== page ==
The interactive event will explore opportunities for more European initiatives to improve the management of polypharmacy and support change across the EU. Participants will be also made aware of the European Commission’s DG Health and the WHO efforts to put this challenge into a European and global context. In addition, a most excellent thought leader from Harvard University will give a keynote address on the importance of leadership in healthcare change management. The conference is open for those interested. For more information on the programme, please visit our website (High Level Conference Brussels 27th April).
The adoption of adequate and sustainable polypharmacy management programs will contribute to better health outcomes in treatment of disease and will save financial resources for citizens and member states. For all these reasons and even more, an urgency to implement polypharmacy management policies across Europe becomes evident.
We look forward to meeting you, in Scotland House, Brussels, on 27 April 2017
SIMPATHY project aimed to identify and address the concerns and issues of different stakeholders towards shared purposes (for different stakeholders), shared values (behaviours) and shared results (to provide the necessary tension in the system to drive change).
Targeted communication with key stakeholders is at the heart of SIMPATHY, in order to embrace the full range of channels and mechanisms that underpin necessary change to the vision and the ability to respond to all stakeholders. Both EU policymakers and healthcare providers need to be involved to effectively address polypharmacy and improve adherence in complex chronic patients with multimorbidity.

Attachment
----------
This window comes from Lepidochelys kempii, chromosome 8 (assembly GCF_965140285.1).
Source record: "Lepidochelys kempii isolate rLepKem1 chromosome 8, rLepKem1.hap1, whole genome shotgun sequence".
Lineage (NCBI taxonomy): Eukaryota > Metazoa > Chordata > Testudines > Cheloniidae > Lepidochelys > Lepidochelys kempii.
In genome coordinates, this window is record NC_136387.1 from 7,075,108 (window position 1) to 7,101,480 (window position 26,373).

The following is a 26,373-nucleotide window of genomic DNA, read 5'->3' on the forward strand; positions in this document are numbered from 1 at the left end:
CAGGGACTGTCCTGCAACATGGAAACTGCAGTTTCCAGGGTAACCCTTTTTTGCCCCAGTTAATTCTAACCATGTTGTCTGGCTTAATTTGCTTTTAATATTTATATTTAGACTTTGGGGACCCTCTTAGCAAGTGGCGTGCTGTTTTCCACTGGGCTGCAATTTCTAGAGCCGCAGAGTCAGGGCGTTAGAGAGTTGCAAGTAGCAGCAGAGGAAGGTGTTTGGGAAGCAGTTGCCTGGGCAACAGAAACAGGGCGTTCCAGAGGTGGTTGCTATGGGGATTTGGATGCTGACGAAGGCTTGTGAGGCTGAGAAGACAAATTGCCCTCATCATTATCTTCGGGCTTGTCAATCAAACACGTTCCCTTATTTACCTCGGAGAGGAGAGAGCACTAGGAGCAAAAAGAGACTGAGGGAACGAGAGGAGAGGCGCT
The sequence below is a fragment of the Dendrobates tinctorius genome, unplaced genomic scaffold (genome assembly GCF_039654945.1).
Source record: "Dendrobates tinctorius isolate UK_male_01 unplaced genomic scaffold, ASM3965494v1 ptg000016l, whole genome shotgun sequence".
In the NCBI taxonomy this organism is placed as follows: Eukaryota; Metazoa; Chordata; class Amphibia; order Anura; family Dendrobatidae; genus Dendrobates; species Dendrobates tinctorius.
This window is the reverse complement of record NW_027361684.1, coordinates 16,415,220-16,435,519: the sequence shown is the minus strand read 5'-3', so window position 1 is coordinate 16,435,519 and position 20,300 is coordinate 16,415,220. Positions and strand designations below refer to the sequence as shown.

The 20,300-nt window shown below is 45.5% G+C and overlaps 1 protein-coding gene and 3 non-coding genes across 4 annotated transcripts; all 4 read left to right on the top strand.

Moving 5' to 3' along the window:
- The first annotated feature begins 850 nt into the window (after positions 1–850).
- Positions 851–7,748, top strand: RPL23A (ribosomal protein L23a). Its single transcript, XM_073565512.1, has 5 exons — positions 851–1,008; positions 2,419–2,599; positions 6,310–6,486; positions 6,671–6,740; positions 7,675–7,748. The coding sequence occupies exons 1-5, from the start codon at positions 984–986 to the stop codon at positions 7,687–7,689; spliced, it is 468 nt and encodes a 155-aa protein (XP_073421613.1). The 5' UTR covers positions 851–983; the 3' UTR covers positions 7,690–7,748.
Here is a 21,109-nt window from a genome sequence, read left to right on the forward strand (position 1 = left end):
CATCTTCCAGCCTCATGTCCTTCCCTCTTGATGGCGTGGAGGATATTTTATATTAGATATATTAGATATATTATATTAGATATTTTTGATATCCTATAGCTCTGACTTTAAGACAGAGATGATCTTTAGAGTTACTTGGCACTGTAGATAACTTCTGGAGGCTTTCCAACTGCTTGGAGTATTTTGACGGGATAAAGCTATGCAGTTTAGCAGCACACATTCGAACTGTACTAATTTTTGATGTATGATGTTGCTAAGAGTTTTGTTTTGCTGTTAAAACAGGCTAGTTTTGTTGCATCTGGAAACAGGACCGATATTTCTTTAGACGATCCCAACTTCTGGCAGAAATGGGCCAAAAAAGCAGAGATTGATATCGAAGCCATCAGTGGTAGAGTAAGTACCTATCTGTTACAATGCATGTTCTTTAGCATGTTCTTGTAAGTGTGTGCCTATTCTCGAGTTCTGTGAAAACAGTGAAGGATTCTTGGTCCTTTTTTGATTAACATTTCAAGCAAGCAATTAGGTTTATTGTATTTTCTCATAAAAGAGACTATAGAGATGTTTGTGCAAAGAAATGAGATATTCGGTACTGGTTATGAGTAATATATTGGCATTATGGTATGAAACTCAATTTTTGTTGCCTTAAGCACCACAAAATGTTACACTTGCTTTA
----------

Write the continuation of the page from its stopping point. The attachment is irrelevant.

Polypharmacy is a major challenge in the case of patients with chronic conditions and complex needs. The expansion of the “care team” should include multiple actors: patients, caregivers, community services, NGOs, managers, decision makers. In parallel, the type of health professionals and allied actors should also be expanded.
A Scottish patient’s viewpoint of the SIMPATHY project
We are all patients at some time in our lives. As we grow older, we are more likely to develop health problems which need long term, and perhaps multiple medications. As a patient, I want to know I’m getting the optimum effect from my medication. I don’t want to take unnecessary drugs either as that seems such a waste of public money – not to mention the environmental impact - and is, I feel, more likely to cause me additional health problems. My extended family and friends say the same. Ideally, I would want to have time with my GP or pharmacist to review what I take and why. I want to ask questions and get direct answers. I want to understand and take part in the decision making so I’m more likely to take my tablets. As a patient, appropriate polypharmacy makes sense to me and that’s why I support the aims of the SIMPATHY project.